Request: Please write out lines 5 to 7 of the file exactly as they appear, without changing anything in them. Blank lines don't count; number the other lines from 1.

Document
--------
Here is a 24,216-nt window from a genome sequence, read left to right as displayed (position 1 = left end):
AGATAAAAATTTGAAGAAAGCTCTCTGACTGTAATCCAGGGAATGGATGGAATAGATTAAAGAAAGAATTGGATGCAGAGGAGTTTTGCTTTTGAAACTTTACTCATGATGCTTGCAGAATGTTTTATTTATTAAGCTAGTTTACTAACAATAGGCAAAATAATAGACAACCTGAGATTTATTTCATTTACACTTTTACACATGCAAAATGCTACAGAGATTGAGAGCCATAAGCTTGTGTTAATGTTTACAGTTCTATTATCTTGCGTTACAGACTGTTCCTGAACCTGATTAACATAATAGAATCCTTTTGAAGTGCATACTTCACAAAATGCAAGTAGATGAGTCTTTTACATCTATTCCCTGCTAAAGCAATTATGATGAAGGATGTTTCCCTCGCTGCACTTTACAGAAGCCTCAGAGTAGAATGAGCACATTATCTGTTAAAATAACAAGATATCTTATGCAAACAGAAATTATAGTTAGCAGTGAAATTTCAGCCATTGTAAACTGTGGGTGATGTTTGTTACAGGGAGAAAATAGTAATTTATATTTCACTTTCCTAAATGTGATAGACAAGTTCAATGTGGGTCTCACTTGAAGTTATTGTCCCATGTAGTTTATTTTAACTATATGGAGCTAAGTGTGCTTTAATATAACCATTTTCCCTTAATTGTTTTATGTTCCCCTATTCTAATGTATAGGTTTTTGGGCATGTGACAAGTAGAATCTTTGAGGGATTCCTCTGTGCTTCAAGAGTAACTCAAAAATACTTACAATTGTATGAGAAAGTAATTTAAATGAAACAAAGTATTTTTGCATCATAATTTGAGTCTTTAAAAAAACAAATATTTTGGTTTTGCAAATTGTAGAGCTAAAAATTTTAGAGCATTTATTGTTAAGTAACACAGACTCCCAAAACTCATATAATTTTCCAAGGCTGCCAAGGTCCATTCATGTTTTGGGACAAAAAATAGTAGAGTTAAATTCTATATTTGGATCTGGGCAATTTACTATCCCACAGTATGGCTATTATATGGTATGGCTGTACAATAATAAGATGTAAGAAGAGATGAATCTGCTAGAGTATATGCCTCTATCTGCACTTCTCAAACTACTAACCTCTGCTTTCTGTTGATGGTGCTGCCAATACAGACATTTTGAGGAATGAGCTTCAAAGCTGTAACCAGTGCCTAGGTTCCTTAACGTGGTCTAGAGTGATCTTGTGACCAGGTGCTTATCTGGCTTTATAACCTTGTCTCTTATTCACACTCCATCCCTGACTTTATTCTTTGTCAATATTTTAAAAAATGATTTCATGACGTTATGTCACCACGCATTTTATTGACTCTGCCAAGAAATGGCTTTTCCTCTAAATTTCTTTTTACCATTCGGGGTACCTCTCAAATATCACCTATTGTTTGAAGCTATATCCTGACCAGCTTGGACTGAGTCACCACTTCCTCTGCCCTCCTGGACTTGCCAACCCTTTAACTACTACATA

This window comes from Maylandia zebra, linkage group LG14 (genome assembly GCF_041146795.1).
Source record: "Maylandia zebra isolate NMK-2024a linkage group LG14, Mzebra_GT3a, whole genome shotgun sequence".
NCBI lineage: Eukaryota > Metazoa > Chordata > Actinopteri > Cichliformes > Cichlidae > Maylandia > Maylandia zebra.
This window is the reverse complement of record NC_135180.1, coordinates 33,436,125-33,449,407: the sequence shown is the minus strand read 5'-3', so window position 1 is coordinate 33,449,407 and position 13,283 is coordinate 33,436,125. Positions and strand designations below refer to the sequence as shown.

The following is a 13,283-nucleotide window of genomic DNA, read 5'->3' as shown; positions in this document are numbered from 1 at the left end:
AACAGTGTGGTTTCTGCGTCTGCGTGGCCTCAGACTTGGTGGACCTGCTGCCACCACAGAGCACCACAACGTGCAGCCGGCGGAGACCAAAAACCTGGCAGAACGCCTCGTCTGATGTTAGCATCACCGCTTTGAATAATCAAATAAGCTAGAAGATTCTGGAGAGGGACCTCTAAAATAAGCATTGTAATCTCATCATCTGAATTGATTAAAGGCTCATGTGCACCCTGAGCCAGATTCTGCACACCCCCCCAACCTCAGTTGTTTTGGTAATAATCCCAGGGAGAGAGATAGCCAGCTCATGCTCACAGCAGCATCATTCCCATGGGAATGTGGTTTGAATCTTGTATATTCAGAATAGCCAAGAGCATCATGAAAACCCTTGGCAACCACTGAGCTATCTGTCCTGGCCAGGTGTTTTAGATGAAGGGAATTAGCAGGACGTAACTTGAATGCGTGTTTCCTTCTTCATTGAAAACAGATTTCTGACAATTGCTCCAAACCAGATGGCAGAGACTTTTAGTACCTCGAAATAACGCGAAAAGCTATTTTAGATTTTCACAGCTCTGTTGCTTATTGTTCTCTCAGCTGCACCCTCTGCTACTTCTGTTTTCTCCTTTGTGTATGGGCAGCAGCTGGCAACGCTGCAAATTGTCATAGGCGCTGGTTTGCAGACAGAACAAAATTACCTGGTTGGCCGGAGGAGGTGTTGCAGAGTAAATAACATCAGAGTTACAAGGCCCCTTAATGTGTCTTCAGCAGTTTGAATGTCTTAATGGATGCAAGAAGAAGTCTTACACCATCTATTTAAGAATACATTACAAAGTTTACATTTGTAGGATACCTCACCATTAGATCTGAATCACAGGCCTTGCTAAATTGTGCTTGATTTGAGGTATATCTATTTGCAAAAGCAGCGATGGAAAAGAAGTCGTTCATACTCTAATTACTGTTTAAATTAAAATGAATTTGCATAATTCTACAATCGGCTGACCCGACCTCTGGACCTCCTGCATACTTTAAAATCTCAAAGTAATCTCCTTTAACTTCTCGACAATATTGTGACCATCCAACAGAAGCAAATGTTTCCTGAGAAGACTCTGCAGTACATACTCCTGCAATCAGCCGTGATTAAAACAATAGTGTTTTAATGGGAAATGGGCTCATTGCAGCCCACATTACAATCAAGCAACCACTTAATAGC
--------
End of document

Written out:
NCBI lineage: Eukaryota > Metazoa > Chordata > Actinopteri > Cichliformes > Cichlidae > Maylandia > Maylandia zebra.
This window is the reverse complement of record NC_135180.1, coordinates 33,436,125-33,449,407: the sequence shown is the minus strand read 5'-3', so window position 1 is coordinate 33,449,407 and position 13,283 is coordinate 33,436,125. Positions and strand designations below refer to the sequence as shown.

The following is a 13,283-nucleotide window of genomic DNA, read 5'->3' as shown; positions in this document are numbered from 1 at the left end: